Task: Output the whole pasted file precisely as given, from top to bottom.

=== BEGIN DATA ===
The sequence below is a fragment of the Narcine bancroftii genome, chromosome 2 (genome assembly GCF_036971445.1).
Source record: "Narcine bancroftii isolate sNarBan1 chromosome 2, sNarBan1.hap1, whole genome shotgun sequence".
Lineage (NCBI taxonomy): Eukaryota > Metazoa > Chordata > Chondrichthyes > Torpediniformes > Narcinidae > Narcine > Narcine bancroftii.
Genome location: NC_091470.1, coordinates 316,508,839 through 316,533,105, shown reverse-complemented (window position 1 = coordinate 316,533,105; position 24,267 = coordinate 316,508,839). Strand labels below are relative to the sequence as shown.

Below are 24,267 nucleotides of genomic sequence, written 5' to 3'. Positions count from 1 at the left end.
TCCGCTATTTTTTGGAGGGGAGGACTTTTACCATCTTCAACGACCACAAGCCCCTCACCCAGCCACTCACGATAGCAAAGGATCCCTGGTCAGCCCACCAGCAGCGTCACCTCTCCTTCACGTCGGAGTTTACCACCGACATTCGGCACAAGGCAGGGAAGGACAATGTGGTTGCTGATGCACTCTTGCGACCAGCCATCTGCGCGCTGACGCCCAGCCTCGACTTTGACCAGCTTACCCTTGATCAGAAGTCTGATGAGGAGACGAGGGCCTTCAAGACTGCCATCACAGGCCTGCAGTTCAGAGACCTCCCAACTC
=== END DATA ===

The sequence below is a fragment of the Narcine bancroftii genome, chromosome 2 (genome assembly GCF_036971445.1).
Source record: "Narcine bancroftii isolate sNarBan1 chromosome 2, sNarBan1.hap1, whole genome shotgun sequence".
Lineage (NCBI taxonomy): Eukaryota > Metazoa > Chordata > Chondrichthyes > Torpediniformes > Narcinidae > Narcine > Narcine bancroftii.
Genome location: NC_091470.1, coordinates 316,508,839 through 316,533,105, shown reverse-complemented (window position 1 = coordinate 316,533,105; position 24,267 = coordinate 316,508,839). Strand labels below are relative to the sequence as shown.

Below are 24,267 nucleotides of genomic sequence, written 5' to 3'. Positions count from 1 at the left end.
TCCGCTATTTTTTGGAGGGGAGGACTTTTACCATCTTCAACGACCACAAGCCCCTCACCCAGCCACTCACGATAGCAAAGGATCCCTGGTCAGCCCACCAGCAGCGTCACCTCTCCTTCACGTCGGAGTTTACCACCGACATTCGGCACAAGGCAGGGAAGGACAATGTGGTTGCTGATGCACTCTTGCGACCAGCCATCTGCGCGCTGACGCCCAGCCTCGACTTTGACCAGCTTACCCTTGATCAGAAGTCTGATGAGGAGACGAGGGCCTTCAAGACTGCCATCACAGGCCTGCAGTTCAGAGACCTCCCAACTC